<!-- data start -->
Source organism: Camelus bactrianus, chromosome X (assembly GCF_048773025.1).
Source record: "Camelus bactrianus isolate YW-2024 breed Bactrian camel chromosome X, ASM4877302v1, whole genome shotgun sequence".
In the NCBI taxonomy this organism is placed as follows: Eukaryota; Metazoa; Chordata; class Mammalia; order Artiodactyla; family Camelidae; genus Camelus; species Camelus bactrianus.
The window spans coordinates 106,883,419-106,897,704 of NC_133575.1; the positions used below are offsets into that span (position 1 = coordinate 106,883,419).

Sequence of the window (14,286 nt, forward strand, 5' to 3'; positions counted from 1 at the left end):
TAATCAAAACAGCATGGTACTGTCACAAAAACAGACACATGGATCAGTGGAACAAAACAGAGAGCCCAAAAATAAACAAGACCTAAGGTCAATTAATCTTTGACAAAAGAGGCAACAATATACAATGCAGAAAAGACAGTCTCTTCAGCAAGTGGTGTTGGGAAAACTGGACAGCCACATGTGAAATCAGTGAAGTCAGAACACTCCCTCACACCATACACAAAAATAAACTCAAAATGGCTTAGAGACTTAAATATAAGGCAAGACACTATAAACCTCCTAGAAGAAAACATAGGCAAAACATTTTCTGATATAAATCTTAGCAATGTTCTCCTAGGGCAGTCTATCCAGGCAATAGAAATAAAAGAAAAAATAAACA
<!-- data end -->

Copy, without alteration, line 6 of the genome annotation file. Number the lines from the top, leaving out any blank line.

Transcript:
TAATCAAAACAGCATGGTACTGTCACAAAAACAGACACATGGATCAGTGGAACAAAACAGAGAGCCCAAAAATAAACAAGACCTAAGGTCAATTAATCTTTGACAAAAGAGGCAACAATATACAATGCAGAAAAGACAGTCTCTTCAGCAAGTGGTGTTGGGAAAACTGGACAGCCACATGTGAAATCAGTGAAGTCAGAACACTCCCTCACACCATACACAAAAATAAACTCAAAATGGCTTAGAGACTTAAATATAAGGCAAGACACTATAAACCTCCTAGAAGAAAACATAGGCAAAACATTTTCTGATATAAATCTTAGCAATGTTCTCCTAGGGCAGTCTATCCAGGCAATAGAAATAAAAGAAAAAATAAACA